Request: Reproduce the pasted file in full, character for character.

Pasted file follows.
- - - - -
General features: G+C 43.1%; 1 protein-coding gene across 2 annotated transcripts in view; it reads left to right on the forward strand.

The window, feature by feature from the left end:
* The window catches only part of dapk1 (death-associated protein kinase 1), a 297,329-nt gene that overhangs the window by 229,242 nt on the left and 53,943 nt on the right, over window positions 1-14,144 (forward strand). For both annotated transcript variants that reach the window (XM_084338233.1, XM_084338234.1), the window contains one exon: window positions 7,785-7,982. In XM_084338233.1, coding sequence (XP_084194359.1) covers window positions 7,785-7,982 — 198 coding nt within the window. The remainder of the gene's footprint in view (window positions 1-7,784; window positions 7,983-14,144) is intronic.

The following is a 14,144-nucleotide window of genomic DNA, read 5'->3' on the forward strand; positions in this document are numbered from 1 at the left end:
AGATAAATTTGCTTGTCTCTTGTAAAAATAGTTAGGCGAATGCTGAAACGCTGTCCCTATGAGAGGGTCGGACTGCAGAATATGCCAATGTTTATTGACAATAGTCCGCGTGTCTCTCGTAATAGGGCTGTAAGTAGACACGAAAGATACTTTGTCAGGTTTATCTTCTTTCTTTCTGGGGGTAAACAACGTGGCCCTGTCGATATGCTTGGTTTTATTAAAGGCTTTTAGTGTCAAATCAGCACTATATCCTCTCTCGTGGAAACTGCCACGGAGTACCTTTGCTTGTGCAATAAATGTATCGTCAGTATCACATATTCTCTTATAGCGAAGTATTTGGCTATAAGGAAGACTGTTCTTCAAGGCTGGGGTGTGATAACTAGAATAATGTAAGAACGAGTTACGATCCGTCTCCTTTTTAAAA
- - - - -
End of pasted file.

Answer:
General features: G+C 43.1%; 1 protein-coding gene across 2 annotated transcripts in view; it reads left to right on the forward strand.

The window, feature by feature from the left end:
* The window catches only part of dapk1 (death-associated protein kinase 1), a 297,329-nt gene that overhangs the window by 229,242 nt on the left and 53,943 nt on the right, over window positions 1-14,144 (forward strand). For both annotated transcript variants that reach the window (XM_084338233.1, XM_084338234.1), the window contains one exon: window positions 7,785-7,982. In XM_084338233.1, coding sequence (XP_084194359.1) covers window positions 7,785-7,982 — 198 coding nt within the window. The remainder of the gene's footprint in view (window positions 1-7,784; window positions 7,983-14,144) is intronic.

The following is a 14,144-nucleotide window of genomic DNA, read 5'->3' on the forward strand; positions in this document are numbered from 1 at the left end:
AGATAAATTTGCTTGTCTCTTGTAAAAATAGTTAGGCGAATGCTGAAACGCTGTCCCTATGAGAGGGTCGGACTGCAGAATATGCCAATGTTTATTGACAATAGTCCGCGTGTCTCTCGTAATAGGGCTGTAAGTAGACACGAAAGATACTTTGTCAGGTTTATCTTCTTTCTTTCTGGGGGTAAACAACGTGGCCCTGTCGATATGCTTGGTTTTATTAAAGGCTTTTAGTGTCAAATCAGCACTATATCCTCTCTCGTGGAAACTGCCACGGAGTACCTTTGCTTGTGCAATAAATGTATCGTCAGTATCACATATTCTCTTATAGCGAAGTATTTGGCTATAAGGAAGACTGTTCTTCAAGGCTGGGGTGTGATAACTAGAATAATGTAAGAACGAGTTACGATCCGTCTCCTTTTTAAAA